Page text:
On June 8, the Estonian Olympic Committee (EOC) is to choose their next president from the choice of either former Olympic sailor, and former finance minister, Tõnu Tõniste, and entrepreneur Urmas Sõõrumaa. Wishing to continue his term as president, Sõõrumaa has set the objective of both raising the amount of people involved in sports, and developing more sports facilities.
Grading his term on a five-point scale, Sõõrumaa said: "I would give myself a 4+ (B+). Some things are still up in the air, but a lot of effort was put in and a lot was accomplished as well."
Sõõrumaa said that the budget for the EOC is close to €14 million. "Most of that is state support. Sponsors have given us around €750,000. If you're speaking of the objective of €.,3 million, one euro for each citizen of Estonia, then that's a domain that doesn't allow for a higher grade," said Sõõrumaa.
"This is one of the major negatives of the term, but looking at what has been done, and how much the budget for sports has actually increased - this is often ignored by people. If the money interests you that much, then I've personally put at least a million euros into sports over the last four years, as my company is the main sponsor of the EOC," Sõõrumaa added.
One of his main wishes during the next decade is that Estonian sports would get a boost of €100 million to perform its main task as promoter of public health.
ERR News wrote on May 4, that according to Sõõrumaa, half of that money should also go towards disease prevntion and healt related exercise via the would-be Health Fund. The other half is to go to the school system, to develop sportsmanship habits, so that the defense forces would not have to transform young men coming from school into men during their brief period of conscript service.
Sõõrumaa said this was important also because of those people who have acquired the habit of physical exercise during their time at school, as much as 80 percent will continue a sporty lifestyle also in their later years.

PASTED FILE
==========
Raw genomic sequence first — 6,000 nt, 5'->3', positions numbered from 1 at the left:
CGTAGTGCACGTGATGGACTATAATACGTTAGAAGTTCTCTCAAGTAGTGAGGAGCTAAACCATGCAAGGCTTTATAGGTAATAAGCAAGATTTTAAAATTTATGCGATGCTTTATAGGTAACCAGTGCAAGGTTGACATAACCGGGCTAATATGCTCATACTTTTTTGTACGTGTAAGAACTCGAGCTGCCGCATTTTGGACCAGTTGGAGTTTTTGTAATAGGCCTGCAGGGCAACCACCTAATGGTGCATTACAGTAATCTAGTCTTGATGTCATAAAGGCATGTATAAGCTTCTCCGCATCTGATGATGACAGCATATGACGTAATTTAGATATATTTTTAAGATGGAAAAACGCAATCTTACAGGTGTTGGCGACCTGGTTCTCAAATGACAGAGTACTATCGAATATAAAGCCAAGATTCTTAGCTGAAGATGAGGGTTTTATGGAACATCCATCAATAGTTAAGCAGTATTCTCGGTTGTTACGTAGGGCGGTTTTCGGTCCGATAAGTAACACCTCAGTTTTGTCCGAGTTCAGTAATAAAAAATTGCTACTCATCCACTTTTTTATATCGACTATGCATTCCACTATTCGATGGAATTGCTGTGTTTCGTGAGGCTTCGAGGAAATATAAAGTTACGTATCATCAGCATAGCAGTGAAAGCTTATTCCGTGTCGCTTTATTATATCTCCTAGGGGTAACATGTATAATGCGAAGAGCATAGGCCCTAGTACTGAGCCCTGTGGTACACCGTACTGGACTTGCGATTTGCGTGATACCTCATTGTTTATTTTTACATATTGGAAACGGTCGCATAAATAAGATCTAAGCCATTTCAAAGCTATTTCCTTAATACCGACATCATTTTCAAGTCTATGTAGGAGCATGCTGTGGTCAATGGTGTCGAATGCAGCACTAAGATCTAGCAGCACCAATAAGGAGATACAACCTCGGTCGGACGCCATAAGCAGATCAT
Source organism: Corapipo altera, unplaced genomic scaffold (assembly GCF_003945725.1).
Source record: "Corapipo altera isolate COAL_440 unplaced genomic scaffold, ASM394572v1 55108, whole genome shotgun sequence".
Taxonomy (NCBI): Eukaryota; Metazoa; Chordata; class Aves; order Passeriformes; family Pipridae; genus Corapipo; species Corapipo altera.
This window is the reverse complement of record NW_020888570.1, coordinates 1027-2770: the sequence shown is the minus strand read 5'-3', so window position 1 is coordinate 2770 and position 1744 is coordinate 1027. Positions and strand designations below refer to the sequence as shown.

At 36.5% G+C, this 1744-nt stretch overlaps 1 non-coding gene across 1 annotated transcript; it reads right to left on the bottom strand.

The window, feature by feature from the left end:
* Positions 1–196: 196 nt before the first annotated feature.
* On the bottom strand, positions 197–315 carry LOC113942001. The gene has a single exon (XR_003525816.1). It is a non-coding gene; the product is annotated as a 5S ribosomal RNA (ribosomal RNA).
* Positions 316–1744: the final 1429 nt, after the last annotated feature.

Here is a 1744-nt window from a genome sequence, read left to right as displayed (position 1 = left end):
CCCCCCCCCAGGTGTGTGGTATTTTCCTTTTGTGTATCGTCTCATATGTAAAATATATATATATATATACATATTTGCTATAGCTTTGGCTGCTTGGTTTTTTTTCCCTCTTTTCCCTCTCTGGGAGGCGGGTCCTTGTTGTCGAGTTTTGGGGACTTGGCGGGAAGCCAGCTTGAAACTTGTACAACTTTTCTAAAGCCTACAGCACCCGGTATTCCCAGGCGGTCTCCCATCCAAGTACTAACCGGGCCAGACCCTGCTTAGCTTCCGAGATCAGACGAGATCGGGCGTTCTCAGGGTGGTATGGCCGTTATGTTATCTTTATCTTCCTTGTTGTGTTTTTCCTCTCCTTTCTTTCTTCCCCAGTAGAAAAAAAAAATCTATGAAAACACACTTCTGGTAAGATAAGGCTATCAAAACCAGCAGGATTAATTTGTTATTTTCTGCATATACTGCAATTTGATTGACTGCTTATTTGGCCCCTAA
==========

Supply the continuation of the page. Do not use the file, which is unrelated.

"I think a healthy citizen should be the priority of the state and that is the biggest hurdle for me during these next four years," said Sõõrumaa.
"Exercise habits consist of raising awareness and allowing access to facilities. Looking at societies' processes, even the €2.35 billion state loan. A lot of that money will go to the construction sector; we have also proposed our plans and those are far beyond €200 million and the 10 percent that the state is planning to borrow to develop infrastructure for sports. One of the developments is the Pirita velodrome, and there are others that should be completed as soon as possible," he added.
"The coaches' union is stronger than ever before. They're being led by Mati Iganõmm, and it is up to us to allow them to represent trainer across the country, so they could be heard in situations such as the emergency situation," said Sõõrumaa.
Sõõrumaa also added that the biggest challenge in developing sports in Estonia is to develop habits in schools.
"Of all school-aged young people, 52.15 percent are involved in sports clubs or schools. We have taken the first steps towards every student moving around for 60 minutes daily, and as of right now, that's also stated in the coalition plan. I sincerely hope that in the next four years, there are steps taken whereby we can say in 2035 that moving is part of our natural daily life," Sõõrumaa added.
Editor: Kristjan Kallaste